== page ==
In many ways organizations are like humans, and others have described organizations and organizational change in biological terms before. But this biological context applies to innovation as well, and I’d like to put it forward quickly in simple terms.
As humans we must eat to survive, but if we focus too much on eating, we get unhealthy.
If we don’t focus enough on eating or if we eat the wrong things, we get unhealthy.
If we don’t enjoy enough variety in our experiences, we get unhealthy.
If we don’t spend enough time synthesizing those new experiences to uncover insights via sleep, we get unhealthy.
If we don’t eliminate our waste, we get unhealthy.
And finally, and probably most important to our health, we must exercise to increase our strength, flexibility, agility, reduce our stress levels, to build new capabilities, and to increase our longevity.
But, you can exercise too much, and get unhealthy as well.
The key is balance.
And the same is true for organizations, and parallels for all of these human activities can be drawn to the activities of organizations as well.
And while our interactions with food can be compared to our focus on the day to day operations within the context of the organization, the pursuit of innovation is the exercise for the organization.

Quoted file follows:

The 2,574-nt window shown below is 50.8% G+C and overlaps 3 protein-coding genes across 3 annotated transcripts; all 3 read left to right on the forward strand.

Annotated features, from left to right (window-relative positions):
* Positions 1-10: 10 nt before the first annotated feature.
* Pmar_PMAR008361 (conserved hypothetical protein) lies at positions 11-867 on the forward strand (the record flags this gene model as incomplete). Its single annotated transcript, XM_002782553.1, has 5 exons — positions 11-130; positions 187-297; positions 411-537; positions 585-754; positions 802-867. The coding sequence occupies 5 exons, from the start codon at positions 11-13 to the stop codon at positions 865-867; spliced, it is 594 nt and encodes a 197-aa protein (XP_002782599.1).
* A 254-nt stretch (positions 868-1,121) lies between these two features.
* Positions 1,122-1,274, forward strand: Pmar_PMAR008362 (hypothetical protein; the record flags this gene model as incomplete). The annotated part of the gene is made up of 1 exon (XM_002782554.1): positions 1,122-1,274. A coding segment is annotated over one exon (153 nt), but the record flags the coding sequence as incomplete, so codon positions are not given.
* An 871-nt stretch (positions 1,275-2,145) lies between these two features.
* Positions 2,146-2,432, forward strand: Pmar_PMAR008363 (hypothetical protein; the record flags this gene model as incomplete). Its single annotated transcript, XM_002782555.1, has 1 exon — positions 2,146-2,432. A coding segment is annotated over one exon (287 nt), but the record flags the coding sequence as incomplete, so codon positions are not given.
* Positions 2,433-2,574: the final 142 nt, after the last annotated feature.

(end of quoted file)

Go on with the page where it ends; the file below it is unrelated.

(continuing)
And in much the same way that many people resist exercise even though they know it is good for them, many organizations do as well.
But for organizations to stay fit and enjoy a long and productive life, they must strike that balance between a healthy diet and exercise.
So, is your organization going to be fit or fat?
And next time someone in your organization says that innovation isn’t important, or that they can’t focus on it right now, ask them if they think exercise is important, then remind them that innovation like exercise is how we reinvigorate our organizations and keep them vibrant and alive, and go find yourself a carrot stick.
Image credit: fitinafatworld.wordpress.com